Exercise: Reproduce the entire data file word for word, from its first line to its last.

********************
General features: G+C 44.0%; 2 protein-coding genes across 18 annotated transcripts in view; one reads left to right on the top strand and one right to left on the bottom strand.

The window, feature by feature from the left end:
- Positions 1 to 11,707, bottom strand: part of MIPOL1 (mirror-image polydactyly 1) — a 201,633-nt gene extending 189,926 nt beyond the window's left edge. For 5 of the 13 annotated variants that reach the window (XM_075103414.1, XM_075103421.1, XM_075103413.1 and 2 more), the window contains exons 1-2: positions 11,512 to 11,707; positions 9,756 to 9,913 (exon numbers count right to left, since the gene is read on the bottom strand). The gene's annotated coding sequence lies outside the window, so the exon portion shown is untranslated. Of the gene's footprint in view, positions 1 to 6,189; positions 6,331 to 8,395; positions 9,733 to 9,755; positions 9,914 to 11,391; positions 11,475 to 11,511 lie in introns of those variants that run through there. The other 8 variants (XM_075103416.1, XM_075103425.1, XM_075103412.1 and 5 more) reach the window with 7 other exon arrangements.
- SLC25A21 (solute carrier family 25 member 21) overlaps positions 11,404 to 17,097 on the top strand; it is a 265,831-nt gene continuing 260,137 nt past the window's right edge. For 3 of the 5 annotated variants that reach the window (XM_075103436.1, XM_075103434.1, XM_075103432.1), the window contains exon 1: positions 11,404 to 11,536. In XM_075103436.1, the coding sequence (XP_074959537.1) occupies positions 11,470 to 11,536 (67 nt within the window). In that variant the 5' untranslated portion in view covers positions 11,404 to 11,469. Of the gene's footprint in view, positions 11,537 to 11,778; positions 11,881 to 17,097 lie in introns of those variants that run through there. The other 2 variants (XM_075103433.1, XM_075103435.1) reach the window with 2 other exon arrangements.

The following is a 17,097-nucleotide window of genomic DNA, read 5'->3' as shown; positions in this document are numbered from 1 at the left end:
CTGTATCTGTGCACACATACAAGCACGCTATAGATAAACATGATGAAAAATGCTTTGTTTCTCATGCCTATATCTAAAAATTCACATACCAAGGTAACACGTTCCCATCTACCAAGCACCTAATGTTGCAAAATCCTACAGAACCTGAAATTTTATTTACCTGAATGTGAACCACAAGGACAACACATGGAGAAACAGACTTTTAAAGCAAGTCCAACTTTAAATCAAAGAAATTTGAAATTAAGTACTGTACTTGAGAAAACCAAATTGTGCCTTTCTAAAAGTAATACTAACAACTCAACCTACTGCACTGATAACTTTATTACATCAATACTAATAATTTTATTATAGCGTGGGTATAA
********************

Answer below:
General features: G+C 44.0%; 2 protein-coding genes across 18 annotated transcripts in view; one reads left to right on the top strand and one right to left on the bottom strand.

The window, feature by feature from the left end:
- Positions 1 to 11,707, bottom strand: part of MIPOL1 (mirror-image polydactyly 1) — a 201,633-nt gene extending 189,926 nt beyond the window's left edge. For 5 of the 13 annotated variants that reach the window (XM_075103414.1, XM_075103421.1, XM_075103413.1 and 2 more), the window contains exons 1-2: positions 11,512 to 11,707; positions 9,756 to 9,913 (exon numbers count right to left, since the gene is read on the bottom strand). The gene's annotated coding sequence lies outside the window, so the exon portion shown is untranslated. Of the gene's footprint in view, positions 1 to 6,189; positions 6,331 to 8,395; positions 9,733 to 9,755; positions 9,914 to 11,391; positions 11,475 to 11,511 lie in introns of those variants that run through there. The other 8 variants (XM_075103416.1, XM_075103425.1, XM_075103412.1 and 5 more) reach the window with 7 other exon arrangements.
- SLC25A21 (solute carrier family 25 member 21) overlaps positions 11,404 to 17,097 on the top strand; it is a 265,831-nt gene continuing 260,137 nt past the window's right edge. For 3 of the 5 annotated variants that reach the window (XM_075103436.1, XM_075103434.1, XM_075103432.1), the window contains exon 1: positions 11,404 to 11,536. In XM_075103436.1, the coding sequence (XP_074959537.1) occupies positions 11,470 to 11,536 (67 nt within the window). In that variant the 5' untranslated portion in view covers positions 11,404 to 11,469. Of the gene's footprint in view, positions 11,537 to 11,778; positions 11,881 to 17,097 lie in introns of those variants that run through there. The other 2 variants (XM_075103433.1, XM_075103435.1) reach the window with 2 other exon arrangements.

The following is a 17,097-nucleotide window of genomic DNA, read 5'->3' as shown; positions in this document are numbered from 1 at the left end:
CTGTATCTGTGCACACATACAAGCACGCTATAGATAAACATGATGAAAAATGCTTTGTTTCTCATGCCTATATCTAAAAATTCACATACCAAGGTAACACGTTCCCATCTACCAAGCACCTAATGTTGCAAAATCCTACAGAACCTGAAATTTTATTTACCTGAATGTGAACCACAAGGACAACACATGGAGAAACAGACTTTTAAAGCAAGTCCAACTTTAAATCAAAGAAATTTGAAATTAAGTACTGTACTTGAGAAAACCAAATTGTGCCTTTCTAAAAGTAATACTAACAACTCAACCTACTGCACTGATAACTTTATTACATCAATACTAATAATTTTATTATAGCGTGGGTATAA